THE PHILADELPHIA EAGLES cafeteria was mostly silent on Friday afternoon until a stocky man with a booming voice strolled in and announced his presence. Hugh Douglas retired after Philadelphia cut him during training camp, but the boisterous three-time Pro Bowl defensive end still knows how to keep the team loose. Standing in the middle of the room, he blared that he had just been hired as the Eagles' official ambassador. "I'm the type of ambassador who will be out in the parking lot with the fans," Douglas proclaimed. "I'll be the ambassador of King Cobra and Courvoisier."
As Douglas proceeded to bounce around the room, slapping hands with old friends and introducing himself to stunned strangers, free safety Brian Dawkins sat in the corner, laughing. He loves the vibe Douglas brings to the team when he visits, the levity that helps ease tense moments. But even without the affable Douglas, Dawkins and his teammates have shown a knack for dealing with stress. Two weeks into the 2005 season, it's clear nothing can rattle the Eagles.
Though Philadelphia was supposed to be reeling after a 14-10 defeat at Atlanta in the Monday-night opener, there were no hints of that when the Eagles hosted San Francisco at Lincoln Financial Field on Sunday. The final score read 42-3 Philadelphia, but it wasn't that close. In dismantling the 49ers, the Eagles displayed all the qualities that made them so dangerous last season.
Donovan McNabb threw for 342 yards and five touchdowns. Terrell Owens caught five passes for 143 yards and two scores. And the defense--a unit that too often gets overlooked in the media free-for-all surrounding the team--flattened San Francisco. Philadelphia allowed the 49ers just 142 total yards while sacking the 49ers quarterback Tim Rattay three times and making three interceptions. "We were looking to make a statement with this game," said cornerback Lito Sheppard. "We had a lot of people who were looking to jump off our bandwagon after last week, but this game lets everybody know that we're back on track."
You really can't blame the doubters. The Eagles have encountered so much adversity over the last few months that it's hard to remember what's been going right. They've had to deal with season-ending injuries at the skill positions. (Running back Correll Buckhalter and wide receiver Todd Pinkston are done for the year.) One defensive lineman was shot during the off-season (end Jerome McDougle, who is out until at least Week 6) and another cut after a long run with the team ( defensive tackle Corey Simon, now with the Colts). There have also been public squabbles over contracts involving defensive tackle Hollis Thomas, Pro Bowl running back Brian Westbrook and, most notably, the maelstrom known as T.O.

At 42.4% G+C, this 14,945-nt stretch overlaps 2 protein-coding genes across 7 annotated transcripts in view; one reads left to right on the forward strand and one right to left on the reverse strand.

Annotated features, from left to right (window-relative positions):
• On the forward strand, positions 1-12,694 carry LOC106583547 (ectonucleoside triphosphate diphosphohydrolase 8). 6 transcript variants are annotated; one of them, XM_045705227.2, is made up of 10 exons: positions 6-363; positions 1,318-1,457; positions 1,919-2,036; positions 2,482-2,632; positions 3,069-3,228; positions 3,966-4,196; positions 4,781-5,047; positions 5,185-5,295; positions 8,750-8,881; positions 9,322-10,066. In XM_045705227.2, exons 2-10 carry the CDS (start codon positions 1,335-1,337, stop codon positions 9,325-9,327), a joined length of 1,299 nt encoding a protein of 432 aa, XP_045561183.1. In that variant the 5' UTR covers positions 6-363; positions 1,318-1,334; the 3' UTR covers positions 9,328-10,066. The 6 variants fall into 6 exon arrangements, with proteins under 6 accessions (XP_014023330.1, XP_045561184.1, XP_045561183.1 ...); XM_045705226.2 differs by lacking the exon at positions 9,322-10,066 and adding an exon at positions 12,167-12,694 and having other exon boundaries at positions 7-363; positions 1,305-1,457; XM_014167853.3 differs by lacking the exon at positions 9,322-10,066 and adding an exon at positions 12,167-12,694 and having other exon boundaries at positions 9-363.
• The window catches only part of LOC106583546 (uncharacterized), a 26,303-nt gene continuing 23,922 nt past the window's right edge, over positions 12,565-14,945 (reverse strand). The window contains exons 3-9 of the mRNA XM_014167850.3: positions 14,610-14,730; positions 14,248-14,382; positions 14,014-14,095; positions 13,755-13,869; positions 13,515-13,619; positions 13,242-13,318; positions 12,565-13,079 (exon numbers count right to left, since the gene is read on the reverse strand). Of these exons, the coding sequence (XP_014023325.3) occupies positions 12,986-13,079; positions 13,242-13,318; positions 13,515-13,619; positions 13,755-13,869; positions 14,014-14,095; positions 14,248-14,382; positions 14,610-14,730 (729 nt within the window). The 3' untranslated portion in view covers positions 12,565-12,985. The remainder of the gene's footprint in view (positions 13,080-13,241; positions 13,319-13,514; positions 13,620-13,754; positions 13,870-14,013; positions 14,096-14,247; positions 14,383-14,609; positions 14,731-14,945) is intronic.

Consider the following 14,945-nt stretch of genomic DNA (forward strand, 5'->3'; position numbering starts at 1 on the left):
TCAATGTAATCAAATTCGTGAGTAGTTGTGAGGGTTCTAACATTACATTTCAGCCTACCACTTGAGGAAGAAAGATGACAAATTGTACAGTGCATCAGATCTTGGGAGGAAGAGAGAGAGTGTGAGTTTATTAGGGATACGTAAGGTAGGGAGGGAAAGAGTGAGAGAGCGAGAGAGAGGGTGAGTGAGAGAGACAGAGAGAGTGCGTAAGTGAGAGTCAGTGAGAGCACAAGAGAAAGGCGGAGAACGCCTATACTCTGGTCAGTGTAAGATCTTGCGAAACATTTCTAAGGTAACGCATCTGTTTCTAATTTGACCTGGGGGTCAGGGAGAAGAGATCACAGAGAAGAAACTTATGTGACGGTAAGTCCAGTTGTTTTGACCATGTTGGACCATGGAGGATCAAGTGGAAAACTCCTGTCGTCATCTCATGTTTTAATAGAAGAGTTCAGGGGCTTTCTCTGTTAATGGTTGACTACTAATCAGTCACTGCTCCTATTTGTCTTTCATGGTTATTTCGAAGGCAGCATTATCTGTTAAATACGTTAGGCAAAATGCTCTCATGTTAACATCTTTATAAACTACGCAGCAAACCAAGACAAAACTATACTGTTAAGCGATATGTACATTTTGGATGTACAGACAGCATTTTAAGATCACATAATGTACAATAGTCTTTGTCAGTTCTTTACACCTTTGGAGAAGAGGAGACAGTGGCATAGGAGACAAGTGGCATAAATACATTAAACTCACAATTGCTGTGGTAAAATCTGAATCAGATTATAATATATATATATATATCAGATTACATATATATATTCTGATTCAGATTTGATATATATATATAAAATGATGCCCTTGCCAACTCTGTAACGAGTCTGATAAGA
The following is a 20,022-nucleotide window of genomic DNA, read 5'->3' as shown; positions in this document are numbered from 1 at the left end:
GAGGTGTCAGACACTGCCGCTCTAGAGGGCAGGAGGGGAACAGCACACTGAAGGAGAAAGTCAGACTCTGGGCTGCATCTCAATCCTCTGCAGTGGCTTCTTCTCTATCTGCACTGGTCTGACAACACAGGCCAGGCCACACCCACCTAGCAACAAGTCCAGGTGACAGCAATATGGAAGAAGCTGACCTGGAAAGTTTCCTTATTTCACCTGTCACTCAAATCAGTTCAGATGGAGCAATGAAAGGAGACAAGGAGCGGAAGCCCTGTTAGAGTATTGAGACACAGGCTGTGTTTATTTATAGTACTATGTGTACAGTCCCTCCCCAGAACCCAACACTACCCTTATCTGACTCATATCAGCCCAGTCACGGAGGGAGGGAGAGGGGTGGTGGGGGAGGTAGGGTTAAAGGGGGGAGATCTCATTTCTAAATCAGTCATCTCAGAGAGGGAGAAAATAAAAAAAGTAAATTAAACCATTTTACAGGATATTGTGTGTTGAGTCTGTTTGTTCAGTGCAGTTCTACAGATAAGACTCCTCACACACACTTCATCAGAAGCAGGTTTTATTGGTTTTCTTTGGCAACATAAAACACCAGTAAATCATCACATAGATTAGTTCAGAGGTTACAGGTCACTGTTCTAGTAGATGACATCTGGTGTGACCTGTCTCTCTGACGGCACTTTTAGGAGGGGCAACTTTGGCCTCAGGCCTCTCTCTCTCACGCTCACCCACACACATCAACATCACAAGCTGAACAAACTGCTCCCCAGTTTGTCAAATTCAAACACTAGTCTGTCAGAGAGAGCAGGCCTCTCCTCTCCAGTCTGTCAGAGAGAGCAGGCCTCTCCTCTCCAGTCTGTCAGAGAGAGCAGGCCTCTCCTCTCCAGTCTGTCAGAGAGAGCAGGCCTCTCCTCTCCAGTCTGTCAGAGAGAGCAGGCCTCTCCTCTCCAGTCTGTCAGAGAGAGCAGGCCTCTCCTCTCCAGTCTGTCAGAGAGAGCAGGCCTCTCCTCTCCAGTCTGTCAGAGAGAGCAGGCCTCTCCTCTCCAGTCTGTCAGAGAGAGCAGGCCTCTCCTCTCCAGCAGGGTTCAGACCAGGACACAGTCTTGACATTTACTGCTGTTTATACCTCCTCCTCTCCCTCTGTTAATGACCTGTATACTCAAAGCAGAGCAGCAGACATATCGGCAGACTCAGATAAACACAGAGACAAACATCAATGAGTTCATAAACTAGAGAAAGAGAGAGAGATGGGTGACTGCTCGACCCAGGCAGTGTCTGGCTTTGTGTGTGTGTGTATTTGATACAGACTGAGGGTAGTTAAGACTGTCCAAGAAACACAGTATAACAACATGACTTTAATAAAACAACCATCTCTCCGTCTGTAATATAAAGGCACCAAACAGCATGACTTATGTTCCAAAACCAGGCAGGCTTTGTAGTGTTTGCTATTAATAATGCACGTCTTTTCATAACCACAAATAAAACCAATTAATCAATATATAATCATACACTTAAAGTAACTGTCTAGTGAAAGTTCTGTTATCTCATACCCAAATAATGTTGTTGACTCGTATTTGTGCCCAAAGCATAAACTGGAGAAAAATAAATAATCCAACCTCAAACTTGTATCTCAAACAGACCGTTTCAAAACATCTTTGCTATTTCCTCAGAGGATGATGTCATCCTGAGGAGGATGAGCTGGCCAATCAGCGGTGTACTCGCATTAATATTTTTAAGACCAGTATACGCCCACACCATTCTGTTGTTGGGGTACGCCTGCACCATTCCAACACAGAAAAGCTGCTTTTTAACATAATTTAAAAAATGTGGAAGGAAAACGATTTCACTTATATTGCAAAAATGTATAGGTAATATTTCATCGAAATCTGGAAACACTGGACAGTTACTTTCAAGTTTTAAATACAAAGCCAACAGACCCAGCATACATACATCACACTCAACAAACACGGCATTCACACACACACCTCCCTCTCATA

Such problems would debilitate most contenders, but the Eagles take adversity in stride--as if their season wouldn't be interesting enough without some major hurdles to clear. "A lot of the things that have happened around here have been outside our control," Dawkins says. "Injuries happen. The business issues [ Thomas, Owens and Westbrook] take care of themselves. You can't worry about those things. All we've been focused on is making another run. I'm not saying this to be cocky, but I believe we'll be back in the Super Bowl."
Dawkins can be so confident because he understands how Philadelphia--a team that lost three straight NFC Championship Games before dropping the Super Bowl last February--responds to challenges. No team in the NFL has been better able to overcome distraction and disappointment. Consider the week leading up to the San Francisco game.
Though middle linebacker Jeremiah Trotter had been ejected for his role in a fracas before the Atlanta game, he joked about the scuffle on his radio show the next day and to reporters in the days afterward. "I hope the commissioner takes pity on me," Trotter said in the locker room before receiving his punishment from the NFL last Thursday--a $5,000 fine. "I hope he sees that I didn't throw a punch."
Across the room Owens was conducting his own kind of media session. He stopped talking to the Philadelphia press months ago, but his first game against his former team had attracted a smattering of Bay Area writers. On Thursday, Owens became so tired of avoiding eye contact with the reporters that he covered his ears, turned his back to the media and hunched down in a locker, singing "la-la-la" over and over.
None of Owens's teammates acted as if anything strange was happening. This is what their world has become, and they've adapted to it. When the problems between Owens and McNabb festered this summer, Dawkins, a 10-year Philly veteran, reached out to both men to offer support. He didn't choose sides or judge. He simply made an offer: If either one wanted to talk about his problems, Dawkins was willing to listen.